The modes go as follows:

  • 2290: based on the legendary TC rack mounted delay used by the likes of the Edge or Robben Ford. It is a very crisp but powerful digital delay
  • Analog: simulation of an analog delay where each repetition is darker than the previous one
  • Tape: simulation of a tape delay, not as dark as the analog delay but still ‘warmer’ than the 2290 mode. It is definitely one of my favorite modes
  • Lofi: in this mode the repetitions get really dirty, I don’t find it really effective with distorted tones as it sounds like ‘dirt on more dirt’.
  • Dyn: this mode is clearly digital sounding with the special ability for the effect to be less present when you are playing and more present once you stop
  • Mod: another favorite of mine, a lush chorus effect is added to the delayed repetitions
  • Ping Pong: this a digital sounding mode especially designed for stereo operation. Repetitions are alternatively played on the right and left side of the stereo field (see my video demo below)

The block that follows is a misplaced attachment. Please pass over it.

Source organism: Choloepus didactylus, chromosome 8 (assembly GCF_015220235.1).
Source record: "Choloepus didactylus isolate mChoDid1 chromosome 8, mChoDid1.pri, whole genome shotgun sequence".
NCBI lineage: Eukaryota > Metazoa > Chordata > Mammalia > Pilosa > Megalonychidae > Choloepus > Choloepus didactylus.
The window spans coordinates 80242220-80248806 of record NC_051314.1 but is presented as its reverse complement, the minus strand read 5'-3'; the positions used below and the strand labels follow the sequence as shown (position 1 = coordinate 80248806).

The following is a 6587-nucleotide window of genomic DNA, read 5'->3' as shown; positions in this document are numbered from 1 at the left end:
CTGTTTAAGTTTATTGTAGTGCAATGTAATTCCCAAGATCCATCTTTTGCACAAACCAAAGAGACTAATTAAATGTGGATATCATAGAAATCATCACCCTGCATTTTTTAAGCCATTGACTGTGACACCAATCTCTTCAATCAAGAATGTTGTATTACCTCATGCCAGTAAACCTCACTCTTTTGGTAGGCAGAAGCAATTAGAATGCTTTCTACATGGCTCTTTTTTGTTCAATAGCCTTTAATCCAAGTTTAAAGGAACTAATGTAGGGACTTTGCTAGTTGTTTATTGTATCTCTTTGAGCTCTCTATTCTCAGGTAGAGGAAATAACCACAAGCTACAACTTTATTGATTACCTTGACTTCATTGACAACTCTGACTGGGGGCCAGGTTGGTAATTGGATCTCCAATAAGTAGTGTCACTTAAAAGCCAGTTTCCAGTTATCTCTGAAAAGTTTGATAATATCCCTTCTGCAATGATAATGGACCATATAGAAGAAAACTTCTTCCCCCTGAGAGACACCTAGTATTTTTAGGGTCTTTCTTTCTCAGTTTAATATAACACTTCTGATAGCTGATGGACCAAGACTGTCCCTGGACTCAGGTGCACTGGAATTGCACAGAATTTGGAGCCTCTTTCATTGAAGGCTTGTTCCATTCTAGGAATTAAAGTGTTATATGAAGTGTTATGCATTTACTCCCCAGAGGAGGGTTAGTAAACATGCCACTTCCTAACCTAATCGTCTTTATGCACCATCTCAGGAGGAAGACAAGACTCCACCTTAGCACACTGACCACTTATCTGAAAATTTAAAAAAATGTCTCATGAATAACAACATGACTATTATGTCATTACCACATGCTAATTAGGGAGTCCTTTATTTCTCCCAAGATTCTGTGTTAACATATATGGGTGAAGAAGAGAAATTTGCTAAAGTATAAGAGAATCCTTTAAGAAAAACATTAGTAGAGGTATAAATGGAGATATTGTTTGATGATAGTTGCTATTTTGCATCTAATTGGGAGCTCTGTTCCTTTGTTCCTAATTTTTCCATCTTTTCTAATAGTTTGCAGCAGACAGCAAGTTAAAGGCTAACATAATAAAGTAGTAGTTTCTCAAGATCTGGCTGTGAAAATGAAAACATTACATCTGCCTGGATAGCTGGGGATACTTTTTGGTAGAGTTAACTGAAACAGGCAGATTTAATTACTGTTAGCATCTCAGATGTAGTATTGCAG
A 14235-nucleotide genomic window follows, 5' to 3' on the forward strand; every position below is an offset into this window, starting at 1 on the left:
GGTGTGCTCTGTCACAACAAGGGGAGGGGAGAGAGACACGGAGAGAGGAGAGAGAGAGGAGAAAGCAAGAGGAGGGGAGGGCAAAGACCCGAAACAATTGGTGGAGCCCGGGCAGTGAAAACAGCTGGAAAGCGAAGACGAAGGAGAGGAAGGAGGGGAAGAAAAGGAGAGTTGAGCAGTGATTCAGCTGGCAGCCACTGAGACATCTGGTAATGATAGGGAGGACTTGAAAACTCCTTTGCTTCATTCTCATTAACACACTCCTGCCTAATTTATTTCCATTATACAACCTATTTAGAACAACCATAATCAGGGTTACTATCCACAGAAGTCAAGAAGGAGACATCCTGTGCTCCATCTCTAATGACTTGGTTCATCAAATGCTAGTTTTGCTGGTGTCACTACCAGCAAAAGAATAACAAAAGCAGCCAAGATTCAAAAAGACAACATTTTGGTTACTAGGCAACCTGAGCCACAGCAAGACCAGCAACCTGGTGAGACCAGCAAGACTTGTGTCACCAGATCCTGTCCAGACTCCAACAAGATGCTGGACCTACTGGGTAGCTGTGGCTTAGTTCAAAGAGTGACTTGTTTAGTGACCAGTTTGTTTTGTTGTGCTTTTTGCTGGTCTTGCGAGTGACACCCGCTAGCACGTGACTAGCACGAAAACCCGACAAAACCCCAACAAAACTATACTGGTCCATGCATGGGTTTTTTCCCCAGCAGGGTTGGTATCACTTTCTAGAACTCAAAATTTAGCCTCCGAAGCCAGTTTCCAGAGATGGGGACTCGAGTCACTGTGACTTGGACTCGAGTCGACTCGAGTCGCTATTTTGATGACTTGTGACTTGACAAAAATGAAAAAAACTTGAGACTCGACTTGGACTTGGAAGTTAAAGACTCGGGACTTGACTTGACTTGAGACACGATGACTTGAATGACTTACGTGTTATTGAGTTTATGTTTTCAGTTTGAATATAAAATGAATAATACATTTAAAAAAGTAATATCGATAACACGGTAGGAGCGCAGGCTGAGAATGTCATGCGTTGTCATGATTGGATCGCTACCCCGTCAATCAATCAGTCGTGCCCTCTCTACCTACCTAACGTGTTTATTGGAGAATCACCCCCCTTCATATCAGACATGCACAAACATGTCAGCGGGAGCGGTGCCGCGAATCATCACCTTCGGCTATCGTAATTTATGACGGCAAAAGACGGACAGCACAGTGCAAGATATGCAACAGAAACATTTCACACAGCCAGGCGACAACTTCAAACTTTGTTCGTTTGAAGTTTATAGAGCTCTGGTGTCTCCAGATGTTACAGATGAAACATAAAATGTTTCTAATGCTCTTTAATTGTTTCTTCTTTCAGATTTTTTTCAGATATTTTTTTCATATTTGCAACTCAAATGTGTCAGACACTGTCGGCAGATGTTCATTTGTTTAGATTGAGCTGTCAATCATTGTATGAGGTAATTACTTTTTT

• Reverse: for those psychedelic moments, the repetitions are played in reverse
  • Slap: in this mode, the maximum delay time is reduced to 300ms in order to emulate the slap echos of the 50s. Having it as a dedicated mode means you can switch from a long delay to a slapback echo just by turning the Mode knob
  • Loop: in this mode, the Flashback delay becomes a looper with overdubs. Note that it won’t be as sophisticated as a dedicated looper (no undo, no presets) but it is definitely a bonus to have this in such a small package